The remains that are being revealed by excavations year by year at the site of Mandra * on Despotiko are some of the most remarkable in the Cyclades, and well worth the trouble involved in getting to see them. The site, undisturbed by any later building, on an uninhabited island, between the sea and the hills behind, is wild and beautiful: and what is coming to light is of remarkable quality.
   It is not impossible that in prehistory Despotiko was joined to Antiparos via the islet of Tsimindiri (or Kimitiri) in the channel between. Certainly as recently as the 6th century bc, Tsimindiri and Despotiko were joined by an isthmus. Confirmation of this has come from the excavations, in which an altar inscribed ‘ΗΕΣΤΙΑΣ ΙΣΘΜΙΑΣ’ or ‘To Hestia of the Isthmus’ has come to light, suggesting that the two islands were linked by a spit of land. Strabo and Pliny both refer to Despotiko as Prepesinthos; but neither mentions a sanctuary on the island.

   No temple has yet been found, but the presence of potsherds bearing the name ‘ΑΠΟΛΛ’ would indicate that the buildings so far discovered were part of a sanctuary of Apollo. They enclose a rectangular area, at the centre of which is a semicircular base (? for votive statues) and, to one side, the altar of Hestia mentioned above—both clearly visible. The most interesting building, ‘Building A’, lies just behind at the southwestern edge of the excavated area. It is constructed in fine, well-preserved Archaic masonry of Parian marble. It has several rooms, and a portion of its north façade was constituted by a colonnade of eight Doric pillars (south end): the marks left by their bases can be seen. Equally well-preserved, but of later, Classical epoch, is the rectangular, paved build (to south) marked by a large stone bath-tub, a system of drains and circular stone rings for supporting water receptacles. This appears to have been a spacious and well-designed bathroom or washing area.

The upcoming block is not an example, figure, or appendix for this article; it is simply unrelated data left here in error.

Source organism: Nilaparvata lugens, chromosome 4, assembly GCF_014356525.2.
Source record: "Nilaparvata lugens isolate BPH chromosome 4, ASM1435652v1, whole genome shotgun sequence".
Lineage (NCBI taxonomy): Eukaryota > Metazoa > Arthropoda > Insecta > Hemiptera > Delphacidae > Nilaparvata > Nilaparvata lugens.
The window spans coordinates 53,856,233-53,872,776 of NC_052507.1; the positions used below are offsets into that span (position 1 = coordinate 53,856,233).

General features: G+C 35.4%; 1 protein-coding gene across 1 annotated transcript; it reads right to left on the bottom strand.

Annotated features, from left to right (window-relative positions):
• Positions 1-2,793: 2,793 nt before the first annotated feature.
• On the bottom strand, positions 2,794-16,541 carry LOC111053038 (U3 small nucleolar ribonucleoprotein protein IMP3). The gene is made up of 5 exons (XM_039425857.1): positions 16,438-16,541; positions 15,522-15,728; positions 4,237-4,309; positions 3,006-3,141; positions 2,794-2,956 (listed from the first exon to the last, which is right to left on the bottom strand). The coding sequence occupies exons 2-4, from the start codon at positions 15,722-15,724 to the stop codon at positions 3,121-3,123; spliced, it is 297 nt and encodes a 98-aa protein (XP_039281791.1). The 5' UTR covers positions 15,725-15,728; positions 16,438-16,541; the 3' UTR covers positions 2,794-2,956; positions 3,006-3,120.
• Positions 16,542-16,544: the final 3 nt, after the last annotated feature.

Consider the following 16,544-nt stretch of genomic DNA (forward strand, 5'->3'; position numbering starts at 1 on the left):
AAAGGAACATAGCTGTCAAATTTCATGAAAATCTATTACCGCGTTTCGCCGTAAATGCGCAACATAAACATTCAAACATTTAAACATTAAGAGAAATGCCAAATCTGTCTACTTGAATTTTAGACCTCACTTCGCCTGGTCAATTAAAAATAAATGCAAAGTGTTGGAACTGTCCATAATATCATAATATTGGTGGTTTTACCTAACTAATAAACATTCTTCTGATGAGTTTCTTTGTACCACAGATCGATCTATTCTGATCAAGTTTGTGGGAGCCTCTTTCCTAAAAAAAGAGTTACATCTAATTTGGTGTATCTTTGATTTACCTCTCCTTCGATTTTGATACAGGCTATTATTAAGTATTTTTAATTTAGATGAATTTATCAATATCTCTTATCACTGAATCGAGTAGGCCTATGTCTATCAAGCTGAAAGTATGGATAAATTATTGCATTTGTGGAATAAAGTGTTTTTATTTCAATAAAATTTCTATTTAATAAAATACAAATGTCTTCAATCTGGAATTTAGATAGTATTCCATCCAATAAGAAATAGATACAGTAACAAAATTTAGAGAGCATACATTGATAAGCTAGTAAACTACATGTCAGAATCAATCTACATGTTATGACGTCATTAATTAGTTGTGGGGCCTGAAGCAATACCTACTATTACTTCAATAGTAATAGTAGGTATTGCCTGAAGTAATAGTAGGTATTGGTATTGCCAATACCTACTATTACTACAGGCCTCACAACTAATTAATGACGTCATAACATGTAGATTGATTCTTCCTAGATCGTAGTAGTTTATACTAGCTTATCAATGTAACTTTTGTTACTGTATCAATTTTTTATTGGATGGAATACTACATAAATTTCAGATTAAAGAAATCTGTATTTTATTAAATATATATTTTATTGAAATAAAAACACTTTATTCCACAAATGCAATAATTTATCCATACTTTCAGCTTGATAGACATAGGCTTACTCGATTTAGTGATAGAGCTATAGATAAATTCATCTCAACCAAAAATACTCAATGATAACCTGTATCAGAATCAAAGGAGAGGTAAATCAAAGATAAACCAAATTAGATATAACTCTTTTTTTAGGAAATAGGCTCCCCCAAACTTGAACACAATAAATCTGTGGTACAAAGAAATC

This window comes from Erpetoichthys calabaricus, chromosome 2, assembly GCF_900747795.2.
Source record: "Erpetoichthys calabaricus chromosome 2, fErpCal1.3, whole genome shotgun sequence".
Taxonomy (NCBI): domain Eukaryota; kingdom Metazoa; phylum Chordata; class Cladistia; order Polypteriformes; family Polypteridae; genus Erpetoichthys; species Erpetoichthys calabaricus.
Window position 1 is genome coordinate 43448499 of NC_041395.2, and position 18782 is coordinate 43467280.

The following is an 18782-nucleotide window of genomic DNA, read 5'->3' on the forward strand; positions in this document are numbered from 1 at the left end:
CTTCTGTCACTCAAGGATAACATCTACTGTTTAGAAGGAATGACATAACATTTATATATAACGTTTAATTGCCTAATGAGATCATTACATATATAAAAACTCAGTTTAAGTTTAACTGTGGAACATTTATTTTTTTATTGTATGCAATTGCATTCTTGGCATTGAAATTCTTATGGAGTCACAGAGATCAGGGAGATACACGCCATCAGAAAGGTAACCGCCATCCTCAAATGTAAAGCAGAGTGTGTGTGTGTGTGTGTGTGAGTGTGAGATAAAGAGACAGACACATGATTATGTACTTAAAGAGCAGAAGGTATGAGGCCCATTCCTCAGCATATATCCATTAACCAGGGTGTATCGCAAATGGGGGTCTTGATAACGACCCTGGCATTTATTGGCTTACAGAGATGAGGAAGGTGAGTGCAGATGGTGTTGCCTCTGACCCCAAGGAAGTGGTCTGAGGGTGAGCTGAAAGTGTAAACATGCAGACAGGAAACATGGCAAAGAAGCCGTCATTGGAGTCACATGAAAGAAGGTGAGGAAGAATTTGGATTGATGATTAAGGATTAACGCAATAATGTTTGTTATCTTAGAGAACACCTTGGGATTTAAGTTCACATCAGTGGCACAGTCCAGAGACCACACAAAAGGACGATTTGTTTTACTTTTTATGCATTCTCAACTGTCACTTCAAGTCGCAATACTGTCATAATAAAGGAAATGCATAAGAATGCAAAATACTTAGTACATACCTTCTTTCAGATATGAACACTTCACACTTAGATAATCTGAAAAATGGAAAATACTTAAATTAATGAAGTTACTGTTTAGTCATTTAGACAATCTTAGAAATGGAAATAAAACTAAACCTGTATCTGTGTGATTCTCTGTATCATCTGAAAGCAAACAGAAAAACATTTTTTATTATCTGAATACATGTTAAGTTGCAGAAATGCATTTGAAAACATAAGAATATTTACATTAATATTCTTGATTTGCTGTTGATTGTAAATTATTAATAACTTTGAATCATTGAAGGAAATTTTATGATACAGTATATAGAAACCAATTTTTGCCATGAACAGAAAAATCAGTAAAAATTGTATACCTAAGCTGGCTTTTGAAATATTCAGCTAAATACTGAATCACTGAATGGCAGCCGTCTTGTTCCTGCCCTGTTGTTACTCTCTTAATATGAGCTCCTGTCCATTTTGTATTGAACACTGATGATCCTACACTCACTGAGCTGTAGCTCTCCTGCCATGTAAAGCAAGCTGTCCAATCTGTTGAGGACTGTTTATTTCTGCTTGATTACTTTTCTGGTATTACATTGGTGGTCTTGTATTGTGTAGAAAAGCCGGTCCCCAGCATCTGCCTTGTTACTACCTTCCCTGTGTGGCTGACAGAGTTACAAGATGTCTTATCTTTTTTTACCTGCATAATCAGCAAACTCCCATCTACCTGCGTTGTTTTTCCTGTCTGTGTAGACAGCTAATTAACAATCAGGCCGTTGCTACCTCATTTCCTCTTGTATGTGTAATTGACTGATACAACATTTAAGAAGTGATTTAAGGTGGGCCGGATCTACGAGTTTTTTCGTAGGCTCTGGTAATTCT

The small, early 7th century bc, painted clay figurine of a female divinity, now in the museum in Paros (see p. 28) was found in Building A. Votive objects of Eastern Aegean, Rhodian, Cypriot and Egyptian origin have been unearthed, including seals in semi-precious stones, bronze and ivory adornments, metal weapons, and an (Egyptian) ostrich egg shell. A marble Archaic, perirrhanterion (a sacred water stoup), and fragments of Archaic kouroi have come to light. Interestingly, two lower portions of 6th century bc kouroi were found, reused as doorjambs in the later Classical constructions. A great number of architectural elements from an Archaic, Doric temple have been reused in later walls, too. This suggests that the Archaic temple, which was built at the end of the 6th century bc, was destroyed and its fragments used to build a subsequent version. The site appears to have functioned continuously from the 7th century bc into Roman times.

Several Early Cycladic cemeteries were found on Despot iko when Christos Tsoundas, the pioneer of early Greek archaeology, excavated here in 1898. On the islet of Tsimindiri (Kimitiri), foundations of large buildings are visible, and both Hellenistic and Roman burials have been located near the shore; while on the island of Strongyli, to the southwest of Despotiko, a ruined Byzantine church on the rocks directly above the shore is built with ancient columns and architectural elements in Parian marble. These islands may seem havens of tranquillity today, but their history is marked by the turbulent activity of the pirates who used them as bases for their operations from antiquity until well into the 19th century.

Despotiko Island is part of the Cyclades Island Group, Greece.

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